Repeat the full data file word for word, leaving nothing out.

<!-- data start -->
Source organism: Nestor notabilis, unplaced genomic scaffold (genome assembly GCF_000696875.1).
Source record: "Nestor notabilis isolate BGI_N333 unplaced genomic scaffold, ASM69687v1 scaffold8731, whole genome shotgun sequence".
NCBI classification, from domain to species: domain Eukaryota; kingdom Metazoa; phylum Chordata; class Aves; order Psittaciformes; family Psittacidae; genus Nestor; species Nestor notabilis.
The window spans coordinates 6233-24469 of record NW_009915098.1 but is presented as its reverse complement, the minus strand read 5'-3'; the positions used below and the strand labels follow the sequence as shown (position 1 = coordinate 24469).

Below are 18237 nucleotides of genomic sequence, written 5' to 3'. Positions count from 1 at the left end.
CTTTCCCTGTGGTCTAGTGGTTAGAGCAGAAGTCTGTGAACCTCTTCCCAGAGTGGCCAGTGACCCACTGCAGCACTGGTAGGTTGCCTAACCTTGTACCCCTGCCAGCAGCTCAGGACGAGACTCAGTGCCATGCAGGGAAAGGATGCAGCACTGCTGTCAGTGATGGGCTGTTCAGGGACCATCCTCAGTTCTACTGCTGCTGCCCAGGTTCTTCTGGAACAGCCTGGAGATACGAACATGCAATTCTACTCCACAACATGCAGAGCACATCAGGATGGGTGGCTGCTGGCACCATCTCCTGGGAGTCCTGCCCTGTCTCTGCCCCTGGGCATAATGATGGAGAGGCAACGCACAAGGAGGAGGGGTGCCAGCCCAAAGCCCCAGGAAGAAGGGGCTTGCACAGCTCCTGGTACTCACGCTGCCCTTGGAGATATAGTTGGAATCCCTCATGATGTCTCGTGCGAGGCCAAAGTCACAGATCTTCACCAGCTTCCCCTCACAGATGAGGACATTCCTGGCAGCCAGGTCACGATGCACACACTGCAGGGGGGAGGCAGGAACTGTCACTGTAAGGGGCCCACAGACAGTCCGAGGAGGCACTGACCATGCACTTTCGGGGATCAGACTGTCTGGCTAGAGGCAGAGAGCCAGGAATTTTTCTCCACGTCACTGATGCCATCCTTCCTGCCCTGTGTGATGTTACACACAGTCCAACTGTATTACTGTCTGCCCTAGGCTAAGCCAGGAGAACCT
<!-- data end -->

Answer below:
Source organism: Nestor notabilis, unplaced genomic scaffold (genome assembly GCF_000696875.1).
Source record: "Nestor notabilis isolate BGI_N333 unplaced genomic scaffold, ASM69687v1 scaffold8731, whole genome shotgun sequence".
NCBI classification, from domain to species: domain Eukaryota; kingdom Metazoa; phylum Chordata; class Aves; order Psittaciformes; family Psittacidae; genus Nestor; species Nestor notabilis.
The window spans coordinates 6233-24469 of record NW_009915098.1 but is presented as its reverse complement, the minus strand read 5'-3'; the positions used below and the strand labels follow the sequence as shown (position 1 = coordinate 24469).

Below are 18237 nucleotides of genomic sequence, written 5' to 3'. Positions count from 1 at the left end.
CTTTCCCTGTGGTCTAGTGGTTAGAGCAGAAGTCTGTGAACCTCTTCCCAGAGTGGCCAGTGACCCACTGCAGCACTGGTAGGTTGCCTAACCTTGTACCCCTGCCAGCAGCTCAGGACGAGACTCAGTGCCATGCAGGGAAAGGATGCAGCACTGCTGTCAGTGATGGGCTGTTCAGGGACCATCCTCAGTTCTACTGCTGCTGCCCAGGTTCTTCTGGAACAGCCTGGAGATACGAACATGCAATTCTACTCCACAACATGCAGAGCACATCAGGATGGGTGGCTGCTGGCACCATCTCCTGGGAGTCCTGCCCTGTCTCTGCCCCTGGGCATAATGATGGAGAGGCAACGCACAAGGAGGAGGGGTGCCAGCCCAAAGCCCCAGGAAGAAGGGGCTTGCACAGCTCCTGGTACTCACGCTGCCCTTGGAGATATAGTTGGAATCCCTCATGATGTCTCGTGCGAGGCCAAAGTCACAGATCTTCACCAGCTTCCCCTCACAGATGAGGACATTCCTGGCAGCCAGGTCACGATGCACACACTGCAGGGGGGAGGCAGGAACTGTCACTGTAAGGGGCCCACAGACAGTCCGAGGAGGCACTGACCATGCACTTTCGGGGATCAGACTGTCTGGCTAGAGGCAGAGAGCCAGGAATTTTTCTCCACGTCACTGATGCCATCCTTCCTGCCCTGTGTGATGTTACACACAGTCCAACTGTATTACTGTCTGCCCTAGGCTAAGCCAGGAGAACCT